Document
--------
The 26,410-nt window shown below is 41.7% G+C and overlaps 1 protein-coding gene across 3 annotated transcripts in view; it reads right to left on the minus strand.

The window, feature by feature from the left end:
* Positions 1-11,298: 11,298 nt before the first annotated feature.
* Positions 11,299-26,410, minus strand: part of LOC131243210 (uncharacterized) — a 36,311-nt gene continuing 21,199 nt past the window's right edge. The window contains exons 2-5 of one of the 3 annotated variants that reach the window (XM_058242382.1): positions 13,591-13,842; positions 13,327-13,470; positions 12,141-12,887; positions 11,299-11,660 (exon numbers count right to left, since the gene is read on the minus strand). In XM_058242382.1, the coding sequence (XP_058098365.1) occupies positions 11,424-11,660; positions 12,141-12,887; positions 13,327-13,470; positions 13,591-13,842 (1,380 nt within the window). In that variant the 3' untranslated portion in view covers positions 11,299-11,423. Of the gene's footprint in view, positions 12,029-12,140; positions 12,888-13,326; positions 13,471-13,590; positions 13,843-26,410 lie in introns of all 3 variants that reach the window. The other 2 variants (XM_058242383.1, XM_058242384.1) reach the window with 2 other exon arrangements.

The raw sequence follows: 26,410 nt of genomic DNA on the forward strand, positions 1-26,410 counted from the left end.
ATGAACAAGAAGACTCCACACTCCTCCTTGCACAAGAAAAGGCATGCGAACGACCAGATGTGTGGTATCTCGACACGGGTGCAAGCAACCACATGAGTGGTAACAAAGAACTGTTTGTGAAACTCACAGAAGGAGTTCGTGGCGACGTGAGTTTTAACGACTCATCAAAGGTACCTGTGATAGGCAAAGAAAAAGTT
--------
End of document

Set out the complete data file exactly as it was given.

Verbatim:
The 26,410-nt window shown below is 41.7% G+C and overlaps 1 protein-coding gene across 3 annotated transcripts in view; it reads right to left on the minus strand.

The window, feature by feature from the left end:
* Positions 1-11,298: 11,298 nt before the first annotated feature.
* Positions 11,299-26,410, minus strand: part of LOC131243210 (uncharacterized) — a 36,311-nt gene continuing 21,199 nt past the window's right edge. The window contains exons 2-5 of one of the 3 annotated variants that reach the window (XM_058242382.1): positions 13,591-13,842; positions 13,327-13,470; positions 12,141-12,887; positions 11,299-11,660 (exon numbers count right to left, since the gene is read on the minus strand). In XM_058242382.1, the coding sequence (XP_058098365.1) occupies positions 11,424-11,660; positions 12,141-12,887; positions 13,327-13,470; positions 13,591-13,842 (1,380 nt within the window). In that variant the 3' untranslated portion in view covers positions 11,299-11,423. Of the gene's footprint in view, positions 12,029-12,140; positions 12,888-13,326; positions 13,471-13,590; positions 13,843-26,410 lie in introns of all 3 variants that reach the window. The other 2 variants (XM_058242383.1, XM_058242384.1) reach the window with 2 other exon arrangements.

The raw sequence follows: 26,410 nt of genomic DNA on the forward strand, positions 1-26,410 counted from the left end.
ATGAACAAGAAGACTCCACACTCCTCCTTGCACAAGAAAAGGCATGCGAACGACCAGATGTGTGGTATCTCGACACGGGTGCAAGCAACCACATGAGTGGTAACAAAGAACTGTTTGTGAAACTCACAGAAGGAGTTCGTGGCGACGTGAGTTTTAACGACTCATCAAAGGTACCTGTGATAGGCAAAGAAAAAGTT